Illustration Credit: Mariantonia Villaquirán, El Espectador
In Colombia this week, demonstrations against a government tax reform proposal evolved into widespread general protests—fueled by the economic and social desperation provoked by the still-raging COVID-19 pandemic—that have been met with brutal repression from state security forces. Since protests began on April 28, at least 24 people have been killed, hundreds more injured, and at least 87 left missing, leading the United Nations’ human rights office to accuse Colombia’s security forces of using “excessive force against protesters.” While violence has spread across the entire country, it has been especially pronounced in many of Colombia’s major urban and metropolitan areas, including Bogotá, Medellín, Cali, Ibagué, Santa Marta, and Manizales; in Cali, Colombia’s third-largest city, victims of the lethal police crackdown have included demonstrators as young as 17. Although the proposed tax bill was withdrawn, due to massive popular opposition, on May 2—the day before Minister of Finance Alberto Carrasquilla tendered his resignation—demonstrations have still yet to relent.
The government—headed by embattled President Iván Duque, who has seen his approval ratings collapse in recent months—had placed the tax reform bill at the center of its plan to stabilize the country’s plummeting economy, which contracted by 6.8 percent in 2020 (its worst economic performance in a half-century). With the unemployment rate surging to 16.8 percent in March, 42.5 percent of the Colombian population of roughly 50 million people now lives in poverty. Duque and his government had claimed that their tax proposal would generate up to USD $6.3 billion between 2022 and 2031, covering yawning budget shortfalls and reigniting Latin America’s fourth-largest economy. However, at a time of acute crisis and hardship—in addition to simmering popular resentments over corruption, inequality, and a general sense that large swathes of the country have been abandoned by Bogotá’s political and economic elites—the tax reform had been heavily criticized as a burden that would be disproportionately borne by Colombia’s middle and working classes. Although the proposed plan would have kept in place a modest cash subsidy program established earlier in the pandemic, observers noted that it may have resulted in higher prices for many essential consumer goods and services.
Despite videos that have been shared widely on social media platforms showing security forces clubbing, teargassing, and even killing demonstrators, the commander of Colombia’s national army, General Eduardo Zapateiro, referred to a specialized riot control unit (the Escuadrón Móvil Antidisturbios, or ESMAD) as “heroes dressed in black.” The Washington Office on Latin America (WOLA), alongside numerous other human rights advocacy organizations and foreign governments, has urged the Colombian government to de-escalate tensions and engage in dialogue with a representative group of protesters.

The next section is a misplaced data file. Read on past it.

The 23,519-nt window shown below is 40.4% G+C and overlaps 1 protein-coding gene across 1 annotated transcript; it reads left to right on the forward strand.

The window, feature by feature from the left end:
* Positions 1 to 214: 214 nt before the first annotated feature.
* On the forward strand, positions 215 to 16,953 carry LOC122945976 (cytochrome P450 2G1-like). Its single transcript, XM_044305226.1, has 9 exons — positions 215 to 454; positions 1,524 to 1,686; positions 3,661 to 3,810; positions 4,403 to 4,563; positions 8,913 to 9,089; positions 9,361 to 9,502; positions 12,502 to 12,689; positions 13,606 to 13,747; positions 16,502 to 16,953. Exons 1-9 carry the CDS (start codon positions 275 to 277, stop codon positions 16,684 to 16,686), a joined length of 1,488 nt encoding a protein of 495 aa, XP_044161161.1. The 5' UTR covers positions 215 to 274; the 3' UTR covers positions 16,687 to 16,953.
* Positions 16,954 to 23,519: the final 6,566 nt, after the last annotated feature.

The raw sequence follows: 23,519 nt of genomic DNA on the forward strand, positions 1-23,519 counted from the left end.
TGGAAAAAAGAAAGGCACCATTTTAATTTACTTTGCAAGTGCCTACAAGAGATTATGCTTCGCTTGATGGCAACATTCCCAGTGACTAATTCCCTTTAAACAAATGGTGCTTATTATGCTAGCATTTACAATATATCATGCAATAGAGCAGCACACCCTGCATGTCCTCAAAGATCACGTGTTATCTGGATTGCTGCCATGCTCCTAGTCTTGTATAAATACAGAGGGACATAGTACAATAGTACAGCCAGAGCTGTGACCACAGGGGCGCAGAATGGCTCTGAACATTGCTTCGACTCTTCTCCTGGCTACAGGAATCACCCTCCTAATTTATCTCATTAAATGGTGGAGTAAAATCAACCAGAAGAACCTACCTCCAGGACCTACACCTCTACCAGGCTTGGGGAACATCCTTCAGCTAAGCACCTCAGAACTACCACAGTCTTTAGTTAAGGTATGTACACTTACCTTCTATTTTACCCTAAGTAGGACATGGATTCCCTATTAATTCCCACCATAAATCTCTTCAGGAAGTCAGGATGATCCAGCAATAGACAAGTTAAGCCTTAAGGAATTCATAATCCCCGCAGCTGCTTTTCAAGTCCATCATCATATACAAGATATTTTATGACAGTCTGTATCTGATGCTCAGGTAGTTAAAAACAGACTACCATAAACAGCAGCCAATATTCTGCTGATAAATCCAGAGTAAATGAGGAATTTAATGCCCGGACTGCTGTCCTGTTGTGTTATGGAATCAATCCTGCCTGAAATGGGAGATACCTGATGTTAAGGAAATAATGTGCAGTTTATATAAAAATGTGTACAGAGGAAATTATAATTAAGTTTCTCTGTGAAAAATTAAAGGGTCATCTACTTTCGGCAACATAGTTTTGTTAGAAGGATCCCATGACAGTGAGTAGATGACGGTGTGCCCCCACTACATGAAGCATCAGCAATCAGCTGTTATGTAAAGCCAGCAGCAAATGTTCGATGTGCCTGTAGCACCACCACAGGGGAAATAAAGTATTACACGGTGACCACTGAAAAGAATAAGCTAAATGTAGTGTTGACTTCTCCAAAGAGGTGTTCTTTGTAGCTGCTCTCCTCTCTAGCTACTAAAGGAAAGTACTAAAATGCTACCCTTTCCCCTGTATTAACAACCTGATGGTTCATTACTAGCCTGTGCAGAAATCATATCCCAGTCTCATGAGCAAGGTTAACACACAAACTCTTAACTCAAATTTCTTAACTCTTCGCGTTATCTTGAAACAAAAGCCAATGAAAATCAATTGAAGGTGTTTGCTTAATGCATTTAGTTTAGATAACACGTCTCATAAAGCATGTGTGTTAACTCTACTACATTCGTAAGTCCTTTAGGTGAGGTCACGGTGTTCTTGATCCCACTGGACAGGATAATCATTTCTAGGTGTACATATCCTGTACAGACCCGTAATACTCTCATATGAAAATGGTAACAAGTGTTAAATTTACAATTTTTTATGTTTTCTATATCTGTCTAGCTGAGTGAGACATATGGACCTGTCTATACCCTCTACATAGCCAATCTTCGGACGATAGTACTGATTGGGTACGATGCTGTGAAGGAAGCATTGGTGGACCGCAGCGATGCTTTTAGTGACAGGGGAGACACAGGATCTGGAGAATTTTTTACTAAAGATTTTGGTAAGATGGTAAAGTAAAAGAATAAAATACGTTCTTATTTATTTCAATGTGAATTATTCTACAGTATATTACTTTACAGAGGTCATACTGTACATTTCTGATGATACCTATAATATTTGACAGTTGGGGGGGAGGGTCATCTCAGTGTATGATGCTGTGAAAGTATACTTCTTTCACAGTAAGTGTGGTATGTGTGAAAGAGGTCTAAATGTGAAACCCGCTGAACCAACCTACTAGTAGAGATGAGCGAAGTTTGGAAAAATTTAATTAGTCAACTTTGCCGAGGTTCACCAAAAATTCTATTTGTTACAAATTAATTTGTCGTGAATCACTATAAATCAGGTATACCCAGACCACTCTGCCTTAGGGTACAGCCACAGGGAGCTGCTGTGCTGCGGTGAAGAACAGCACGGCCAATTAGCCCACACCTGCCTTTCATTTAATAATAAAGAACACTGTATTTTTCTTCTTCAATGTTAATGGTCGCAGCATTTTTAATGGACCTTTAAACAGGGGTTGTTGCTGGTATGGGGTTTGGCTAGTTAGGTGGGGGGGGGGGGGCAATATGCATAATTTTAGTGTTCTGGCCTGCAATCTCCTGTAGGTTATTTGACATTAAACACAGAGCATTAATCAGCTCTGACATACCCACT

Responding to reports of protesters engaging in looting and vandalism, some hardline members of Duque’s ruling Centro Democrático party have promoted unsubstantiated rumors that the protests have been infiltrated by leftist guerillas and criminal syndicates and pushed Duque to declare a “state of siege”—a declaration that would imbue the president with extensive new powers to put down demonstrations. In a Twitter post that was removed from the social media platform for “glorifying violence,” former president and senator Álvaro Uribe, Duque’s political mentor, vowed “to support the right of soldiers and police to use their firearms to defend their integrity and to defend people and property from criminal acts of terrorist vandalism.”
This week’s protests represent the third wave of nationwide social unrest that Duque has faced since assuming office in 2018. In 2019, protests erupted following the killing of teenage protester Dilan Cruz, who died after being struck in the head by a police projectile; last September, demonstrations broke out after a Bogotá man died while being tasered by police. Nevertheless, despite such precedents for the flames of social discontent in Colombia being fanned by inordinate police responses, government officials continue to accuse demonstrators of doing the bidding of leftist insurgents, hearkening back to the paramilitary conflict that plagued the country for a half-century. As Pedro Piedrahita, a professor of political science at the University of Medellín explains, “The government is continuing to criminalize social protest and stigmatize them as being infiltrated by guerrilleros. Colombia’s public security organisms are still operating under the anachronistic doctrines of anti-communism, of an internal enemy, and as such protesters aren’t seen as citizens but as legitimate military targets that need to be taken out—no matter what.”
On Tuesday, President Duque announced his support for convening a national dialogue, promising to bring together “all the institutions, parties, the private sector, governors, mayors and leaders of civil society” in order to find common-ground solutions to the multiple crises of unemployment, inequality, and economic stagnation. Nevertheless, such a promise does not necessarily ensure a quick resolution to the unrest, nor a guarantee of future tranquility: less than two years ago, following the wave of protests that roiled Colombia in November of 2019, Duque convened a similar “Conversación Nacional,” a months-long initiative that pledged to target inequality and corruption and create a new “shared vision of the country.”